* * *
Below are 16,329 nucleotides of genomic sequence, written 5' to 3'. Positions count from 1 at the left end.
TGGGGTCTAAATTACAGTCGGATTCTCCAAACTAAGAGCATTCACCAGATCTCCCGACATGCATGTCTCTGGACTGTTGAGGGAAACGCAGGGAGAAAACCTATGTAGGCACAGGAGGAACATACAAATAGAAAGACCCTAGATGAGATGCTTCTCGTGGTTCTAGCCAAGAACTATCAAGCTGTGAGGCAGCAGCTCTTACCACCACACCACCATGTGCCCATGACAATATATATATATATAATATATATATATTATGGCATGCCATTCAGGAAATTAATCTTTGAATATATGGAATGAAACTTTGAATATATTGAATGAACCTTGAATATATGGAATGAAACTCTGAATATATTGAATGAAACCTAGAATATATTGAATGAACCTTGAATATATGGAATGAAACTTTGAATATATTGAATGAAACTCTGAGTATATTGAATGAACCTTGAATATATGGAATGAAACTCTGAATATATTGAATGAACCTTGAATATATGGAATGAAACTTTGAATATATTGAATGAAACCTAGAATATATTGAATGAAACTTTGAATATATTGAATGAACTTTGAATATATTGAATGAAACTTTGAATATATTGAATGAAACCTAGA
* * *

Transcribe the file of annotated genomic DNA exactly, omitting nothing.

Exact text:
Below are 16,329 nucleotides of genomic sequence, written 5' to 3'. Positions count from 1 at the left end.
TGGGGTCTAAATTACAGTCGGATTCTCCAAACTAAGAGCATTCACCAGATCTCCCGACATGCATGTCTCTGGACTGTTGAGGGAAACGCAGGGAGAAAACCTATGTAGGCACAGGAGGAACATACAAATAGAAAGACCCTAGATGAGATGCTTCTCGTGGTTCTAGCCAAGAACTATCAAGCTGTGAGGCAGCAGCTCTTACCACCACACCACCATGTGCCCATGACAATATATATATATATAATATATATATATTATGGCATGCCATTCAGGAAATTAATCTTTGAATATATGGAATGAAACTTTGAATATATTGAATGAACCTTGAATATATGGAATGAAACTCTGAATATATTGAATGAAACCTAGAATATATTGAATGAACCTTGAATATATGGAATGAAACTTTGAATATATTGAATGAAACTCTGAGTATATTGAATGAACCTTGAATATATGGAATGAAACTCTGAATATATTGAATGAACCTTGAATATATGGAATGAAACTTTGAATATATTGAATGAAACCTAGAATATATTGAATGAAACTTTGAATATATTGAATGAACTTTGAATATATTGAATGAAACTTTGAATATATTGAATGAAACCTAGA